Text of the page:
Prairie View was thrust into the national Black Lives Matter movement last summer when Sandra Bland, an alumna who’d recently returned to the school for a new job, died in a nearby jail cell where she had been kept for three days following what began as a routine traffic stop. The tragedy shone a spotlight on the sometimes tense relationships students feel between the college and the surrounding community. Still the university itself has thrived in recent years—a period when many other HBCUs have struggled—because it is part of the Texas A&M University system. On campus, that translates into a strong honor’s program and opportunities for students to study abroad in China.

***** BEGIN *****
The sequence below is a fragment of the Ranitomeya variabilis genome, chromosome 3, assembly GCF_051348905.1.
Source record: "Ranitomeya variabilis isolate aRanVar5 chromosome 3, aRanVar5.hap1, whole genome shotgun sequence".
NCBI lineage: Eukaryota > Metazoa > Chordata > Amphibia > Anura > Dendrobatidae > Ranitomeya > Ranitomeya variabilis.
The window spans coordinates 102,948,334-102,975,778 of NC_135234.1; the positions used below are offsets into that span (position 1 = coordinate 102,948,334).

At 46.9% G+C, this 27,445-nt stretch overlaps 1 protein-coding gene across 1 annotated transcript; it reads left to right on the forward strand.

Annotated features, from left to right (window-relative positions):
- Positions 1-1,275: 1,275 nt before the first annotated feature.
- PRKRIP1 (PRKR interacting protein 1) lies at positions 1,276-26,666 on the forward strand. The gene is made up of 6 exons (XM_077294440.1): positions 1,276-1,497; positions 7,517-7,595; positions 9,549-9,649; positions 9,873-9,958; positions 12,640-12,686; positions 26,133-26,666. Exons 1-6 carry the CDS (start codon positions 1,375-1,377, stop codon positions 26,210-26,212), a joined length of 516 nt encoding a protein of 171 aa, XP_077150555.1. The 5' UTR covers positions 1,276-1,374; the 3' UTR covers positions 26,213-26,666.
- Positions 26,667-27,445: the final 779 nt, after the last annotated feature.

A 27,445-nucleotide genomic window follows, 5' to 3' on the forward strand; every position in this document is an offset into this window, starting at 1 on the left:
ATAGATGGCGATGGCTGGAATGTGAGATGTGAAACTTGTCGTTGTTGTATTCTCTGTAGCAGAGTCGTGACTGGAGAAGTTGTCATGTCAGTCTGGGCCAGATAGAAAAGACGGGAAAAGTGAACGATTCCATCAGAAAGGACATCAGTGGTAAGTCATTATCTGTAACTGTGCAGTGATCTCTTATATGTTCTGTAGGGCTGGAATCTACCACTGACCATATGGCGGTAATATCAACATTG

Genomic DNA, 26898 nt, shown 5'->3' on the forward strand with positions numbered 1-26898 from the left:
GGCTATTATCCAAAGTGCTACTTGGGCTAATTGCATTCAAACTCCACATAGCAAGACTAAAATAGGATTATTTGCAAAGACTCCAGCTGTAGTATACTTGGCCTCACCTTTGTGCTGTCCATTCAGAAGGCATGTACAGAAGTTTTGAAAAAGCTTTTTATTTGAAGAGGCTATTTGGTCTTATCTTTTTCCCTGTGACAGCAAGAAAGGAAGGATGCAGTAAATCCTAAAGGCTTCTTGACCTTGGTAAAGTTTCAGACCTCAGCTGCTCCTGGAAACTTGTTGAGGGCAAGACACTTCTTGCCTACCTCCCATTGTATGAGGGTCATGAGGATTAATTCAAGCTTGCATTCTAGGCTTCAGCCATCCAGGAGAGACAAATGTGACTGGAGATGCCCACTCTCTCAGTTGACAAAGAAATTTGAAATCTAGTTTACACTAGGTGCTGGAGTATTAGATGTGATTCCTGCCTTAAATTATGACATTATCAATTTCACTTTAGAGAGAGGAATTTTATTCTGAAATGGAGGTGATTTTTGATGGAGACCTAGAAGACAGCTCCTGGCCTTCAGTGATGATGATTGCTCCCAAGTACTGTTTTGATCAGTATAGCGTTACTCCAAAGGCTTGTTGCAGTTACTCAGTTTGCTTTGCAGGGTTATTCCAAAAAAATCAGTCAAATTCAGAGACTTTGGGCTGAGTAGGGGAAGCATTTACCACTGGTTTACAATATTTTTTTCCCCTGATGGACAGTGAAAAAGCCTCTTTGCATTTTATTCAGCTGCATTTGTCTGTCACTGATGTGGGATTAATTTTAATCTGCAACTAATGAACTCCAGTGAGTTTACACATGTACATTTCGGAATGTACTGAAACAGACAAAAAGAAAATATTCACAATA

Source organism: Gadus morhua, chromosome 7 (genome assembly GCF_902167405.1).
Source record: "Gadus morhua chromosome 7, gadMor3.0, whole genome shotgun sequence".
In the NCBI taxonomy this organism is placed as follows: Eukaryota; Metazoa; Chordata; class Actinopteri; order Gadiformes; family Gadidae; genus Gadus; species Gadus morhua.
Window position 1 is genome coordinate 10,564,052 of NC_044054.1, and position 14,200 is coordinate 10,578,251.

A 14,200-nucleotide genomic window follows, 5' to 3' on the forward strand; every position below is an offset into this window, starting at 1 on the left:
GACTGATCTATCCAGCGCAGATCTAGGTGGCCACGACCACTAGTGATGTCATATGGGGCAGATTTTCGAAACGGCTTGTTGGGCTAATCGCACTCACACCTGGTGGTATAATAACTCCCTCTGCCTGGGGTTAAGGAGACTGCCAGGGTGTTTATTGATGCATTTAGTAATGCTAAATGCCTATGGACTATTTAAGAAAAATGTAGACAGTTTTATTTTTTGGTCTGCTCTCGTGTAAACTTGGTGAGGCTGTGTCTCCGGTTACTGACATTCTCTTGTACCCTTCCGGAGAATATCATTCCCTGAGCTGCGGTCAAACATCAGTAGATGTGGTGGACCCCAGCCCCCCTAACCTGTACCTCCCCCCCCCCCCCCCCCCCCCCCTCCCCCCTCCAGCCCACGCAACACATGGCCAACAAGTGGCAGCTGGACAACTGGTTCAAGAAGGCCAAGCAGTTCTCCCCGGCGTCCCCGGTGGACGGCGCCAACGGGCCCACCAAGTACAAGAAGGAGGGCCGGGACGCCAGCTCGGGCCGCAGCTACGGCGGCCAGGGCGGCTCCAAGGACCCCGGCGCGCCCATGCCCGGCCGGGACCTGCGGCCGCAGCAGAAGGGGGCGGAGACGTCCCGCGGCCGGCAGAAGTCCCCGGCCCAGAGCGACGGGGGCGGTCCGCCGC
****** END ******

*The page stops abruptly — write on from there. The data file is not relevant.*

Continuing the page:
39. Pomona College

7%Percent of African American students
92%Graduation rate for African Americans
$183,200Estimated net price of a degree
$8,600Average student debt load

This small liberal arts college outside of Los Angeles finished in first place in a Forbes ranking of colleges and universities. And Pomona’s academic strengths are bolstered by its partnership with six other nearby colleges that lets its students expand their learning opportunities, both inside and outside the classroom.

40. Northwestern University

5%Percent of African American students
93%Graduation rate for African Americans
$217,200Estimated net price of a degree
$19,200Average student debt load

Access to downtown Chicago via the El train is just one of the benefits that Northwestern offers. Others include a world-renowned program in journalism and an equally influential program in theater and the performing arts. The university also has renewed its efforts to enroll more Black students: The class of 2016 had the highest percentage of Black students at the university in 23 years.